He mentions that Caesar experienced sudden fainting fits. Unlike Ploutarchos of Chaironeia, Suetonius talks about the illness of Caesar in a very brief manner. He does not write about the different situations in which the rule suffered from epileptic attacks.
Another account of Caesar epilepsy is that of Appianos of Alexandria, the Greek historian. In his history, The Civil Wars, he mentioned that the Roman emperors had epilepsy. According to his accounts, the illness bothered Julius Caesar a lot when he was not active. Therefore, Julius Caesar preferred going on different military campaigns.
Yet another piece of evidence states that Alexander the Great also suffered from epilepsy. By drawing parallels between the epileptic episodes of Alexander the Great and Julius Caesar, many ancient writers try to conclude that Caesar indeed suffered from the illness. However, the fact that Alexandar the Great suffered from such seizures is likely to be a false claim, and evidence of Caesar’s health from this source must be considered unreliable.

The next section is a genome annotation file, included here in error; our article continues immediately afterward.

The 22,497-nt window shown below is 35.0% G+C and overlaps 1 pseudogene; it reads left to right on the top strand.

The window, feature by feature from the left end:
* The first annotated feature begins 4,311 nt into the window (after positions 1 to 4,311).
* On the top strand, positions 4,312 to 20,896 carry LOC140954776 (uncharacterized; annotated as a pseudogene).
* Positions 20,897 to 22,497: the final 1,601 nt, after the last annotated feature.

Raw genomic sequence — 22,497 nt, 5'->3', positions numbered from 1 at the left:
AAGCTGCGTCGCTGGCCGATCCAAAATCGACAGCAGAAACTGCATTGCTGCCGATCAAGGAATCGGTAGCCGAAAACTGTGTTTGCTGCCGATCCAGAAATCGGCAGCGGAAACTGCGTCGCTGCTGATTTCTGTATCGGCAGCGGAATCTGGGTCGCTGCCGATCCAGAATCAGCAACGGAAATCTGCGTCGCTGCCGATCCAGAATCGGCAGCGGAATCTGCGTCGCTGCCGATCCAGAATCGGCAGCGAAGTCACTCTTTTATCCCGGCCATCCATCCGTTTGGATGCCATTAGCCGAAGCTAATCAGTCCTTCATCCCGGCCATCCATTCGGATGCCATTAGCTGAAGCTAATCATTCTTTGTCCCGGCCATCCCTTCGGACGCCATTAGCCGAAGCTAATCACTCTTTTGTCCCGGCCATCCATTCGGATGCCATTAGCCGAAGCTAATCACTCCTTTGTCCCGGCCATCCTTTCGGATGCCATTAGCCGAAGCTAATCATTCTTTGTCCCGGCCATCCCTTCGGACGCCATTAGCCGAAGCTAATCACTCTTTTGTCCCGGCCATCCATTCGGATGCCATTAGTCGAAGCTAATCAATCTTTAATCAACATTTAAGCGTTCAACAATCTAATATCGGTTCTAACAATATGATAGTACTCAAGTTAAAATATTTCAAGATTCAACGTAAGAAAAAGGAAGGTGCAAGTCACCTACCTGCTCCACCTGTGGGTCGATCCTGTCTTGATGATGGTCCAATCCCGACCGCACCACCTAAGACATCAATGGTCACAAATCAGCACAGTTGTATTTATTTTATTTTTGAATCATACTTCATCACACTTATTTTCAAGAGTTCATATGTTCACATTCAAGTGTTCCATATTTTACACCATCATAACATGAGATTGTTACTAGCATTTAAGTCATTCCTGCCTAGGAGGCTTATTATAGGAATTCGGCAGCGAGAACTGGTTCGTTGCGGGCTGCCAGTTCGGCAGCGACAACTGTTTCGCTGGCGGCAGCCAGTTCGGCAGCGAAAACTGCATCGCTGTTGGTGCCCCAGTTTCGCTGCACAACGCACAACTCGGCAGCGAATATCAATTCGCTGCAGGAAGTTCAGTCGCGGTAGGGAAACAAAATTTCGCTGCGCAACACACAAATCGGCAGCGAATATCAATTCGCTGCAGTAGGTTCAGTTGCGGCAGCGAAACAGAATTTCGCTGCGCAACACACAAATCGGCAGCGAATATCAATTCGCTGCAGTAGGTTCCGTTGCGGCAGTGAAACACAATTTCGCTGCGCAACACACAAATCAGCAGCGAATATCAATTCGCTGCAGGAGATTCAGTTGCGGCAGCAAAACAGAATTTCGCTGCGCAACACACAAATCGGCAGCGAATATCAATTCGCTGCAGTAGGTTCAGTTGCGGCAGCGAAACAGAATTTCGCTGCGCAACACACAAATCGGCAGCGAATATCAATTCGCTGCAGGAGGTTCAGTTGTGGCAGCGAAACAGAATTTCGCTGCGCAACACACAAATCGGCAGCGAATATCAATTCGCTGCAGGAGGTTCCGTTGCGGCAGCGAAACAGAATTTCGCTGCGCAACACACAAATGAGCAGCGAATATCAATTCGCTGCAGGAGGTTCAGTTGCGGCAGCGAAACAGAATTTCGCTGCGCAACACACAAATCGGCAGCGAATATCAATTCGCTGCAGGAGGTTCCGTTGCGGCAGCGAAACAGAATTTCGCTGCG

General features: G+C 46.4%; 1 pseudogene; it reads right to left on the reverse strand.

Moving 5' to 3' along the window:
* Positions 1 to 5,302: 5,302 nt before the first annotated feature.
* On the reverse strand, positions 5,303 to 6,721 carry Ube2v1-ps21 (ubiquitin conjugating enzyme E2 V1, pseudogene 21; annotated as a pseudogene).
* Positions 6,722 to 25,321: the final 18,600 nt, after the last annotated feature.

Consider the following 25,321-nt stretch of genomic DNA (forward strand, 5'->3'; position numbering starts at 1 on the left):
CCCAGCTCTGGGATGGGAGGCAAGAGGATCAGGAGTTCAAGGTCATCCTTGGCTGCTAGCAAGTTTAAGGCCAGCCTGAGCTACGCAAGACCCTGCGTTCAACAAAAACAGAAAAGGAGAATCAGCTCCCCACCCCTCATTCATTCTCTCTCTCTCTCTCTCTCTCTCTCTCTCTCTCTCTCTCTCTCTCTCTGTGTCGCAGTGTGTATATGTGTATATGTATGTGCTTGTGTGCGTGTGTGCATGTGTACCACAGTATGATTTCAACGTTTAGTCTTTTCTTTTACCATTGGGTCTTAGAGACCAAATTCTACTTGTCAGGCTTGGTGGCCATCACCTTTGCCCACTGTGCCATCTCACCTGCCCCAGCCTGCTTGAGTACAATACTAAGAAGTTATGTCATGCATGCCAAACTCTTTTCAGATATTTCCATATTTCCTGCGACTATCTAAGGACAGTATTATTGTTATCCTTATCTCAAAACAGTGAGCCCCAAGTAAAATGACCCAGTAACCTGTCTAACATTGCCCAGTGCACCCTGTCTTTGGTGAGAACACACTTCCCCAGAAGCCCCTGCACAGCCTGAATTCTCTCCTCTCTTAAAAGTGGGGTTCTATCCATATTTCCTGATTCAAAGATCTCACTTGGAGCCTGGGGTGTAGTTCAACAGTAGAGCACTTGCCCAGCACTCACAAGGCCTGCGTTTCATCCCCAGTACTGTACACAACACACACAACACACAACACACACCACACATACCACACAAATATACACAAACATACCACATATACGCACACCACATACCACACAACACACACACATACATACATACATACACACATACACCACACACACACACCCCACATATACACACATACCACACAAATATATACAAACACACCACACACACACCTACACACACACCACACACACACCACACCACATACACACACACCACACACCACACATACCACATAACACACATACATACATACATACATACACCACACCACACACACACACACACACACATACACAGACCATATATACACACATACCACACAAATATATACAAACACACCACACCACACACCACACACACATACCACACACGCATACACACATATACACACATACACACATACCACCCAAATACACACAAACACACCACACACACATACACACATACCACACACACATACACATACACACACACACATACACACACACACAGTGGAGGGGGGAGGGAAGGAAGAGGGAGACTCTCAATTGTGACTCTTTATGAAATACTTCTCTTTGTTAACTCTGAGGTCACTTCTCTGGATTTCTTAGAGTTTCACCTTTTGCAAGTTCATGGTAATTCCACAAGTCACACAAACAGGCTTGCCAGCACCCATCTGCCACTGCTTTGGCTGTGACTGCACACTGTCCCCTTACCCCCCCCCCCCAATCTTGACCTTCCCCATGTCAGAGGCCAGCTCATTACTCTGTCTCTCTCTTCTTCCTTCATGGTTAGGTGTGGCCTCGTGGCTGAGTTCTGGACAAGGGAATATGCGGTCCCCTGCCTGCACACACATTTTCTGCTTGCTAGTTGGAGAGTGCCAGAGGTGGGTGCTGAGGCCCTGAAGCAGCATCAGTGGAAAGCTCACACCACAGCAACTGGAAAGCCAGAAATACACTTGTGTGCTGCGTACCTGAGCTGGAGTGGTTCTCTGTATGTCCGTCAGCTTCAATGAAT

Could it be Something Else?
The writings of the ancient biographers are the only source stating that Caeser had epilepsy, and this allows doubt to creep in. Many historians believe that the descriptions provided by the ancient writers are quite vague and are not authentic.
At that time, epilepsy was not new in ancient Rome. If Caesar actually suffered from epilepsy, there would have been more accounts of the epileptic episodes of the emperor, and his ailment would surely have been named.
A significant argument against the belief of Caesar having epilepsy is the fact that he himself has never mentioned the illness in any of his writings. Not in Commentarii de Bello Civili or in Commentarii de Bello Gallico has he mentioned suffering from epilepsy, although understandably he may have wished to play down this weakness.
Moreover, other authors who were considered to be contemporaries of Julius Caesar, like Cicero, have not mentioned the illness of the emperor in their works. The idea of Caesar’s epilepsy seems to have started with Ploutarchos of Chaironeia, who was writing nearly over a century after the death of Julius Caesar. The lack of sufficient contemporary evidence shows that there is a possibility that the claim made was false.